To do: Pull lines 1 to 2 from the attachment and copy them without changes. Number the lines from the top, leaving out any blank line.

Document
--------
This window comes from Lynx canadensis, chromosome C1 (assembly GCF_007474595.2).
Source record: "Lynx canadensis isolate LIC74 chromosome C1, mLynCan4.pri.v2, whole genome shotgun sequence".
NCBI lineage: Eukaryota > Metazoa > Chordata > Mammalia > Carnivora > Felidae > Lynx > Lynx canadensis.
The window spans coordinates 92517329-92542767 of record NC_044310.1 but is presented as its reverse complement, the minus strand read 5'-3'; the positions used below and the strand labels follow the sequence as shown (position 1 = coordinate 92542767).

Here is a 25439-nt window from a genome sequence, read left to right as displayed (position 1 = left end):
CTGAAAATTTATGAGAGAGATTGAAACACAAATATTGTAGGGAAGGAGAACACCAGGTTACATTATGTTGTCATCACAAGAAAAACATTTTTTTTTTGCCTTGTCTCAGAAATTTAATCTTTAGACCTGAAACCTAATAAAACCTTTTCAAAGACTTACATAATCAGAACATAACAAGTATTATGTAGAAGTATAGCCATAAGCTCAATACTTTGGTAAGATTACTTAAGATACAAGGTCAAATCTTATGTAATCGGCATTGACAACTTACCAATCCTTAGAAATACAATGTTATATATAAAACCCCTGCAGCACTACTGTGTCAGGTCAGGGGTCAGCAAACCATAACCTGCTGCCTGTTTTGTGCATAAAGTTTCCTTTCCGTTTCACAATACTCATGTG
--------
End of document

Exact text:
This window comes from Lynx canadensis, chromosome C1 (assembly GCF_007474595.2).
Source record: "Lynx canadensis isolate LIC74 chromosome C1, mLynCan4.pri.v2, whole genome shotgun sequence".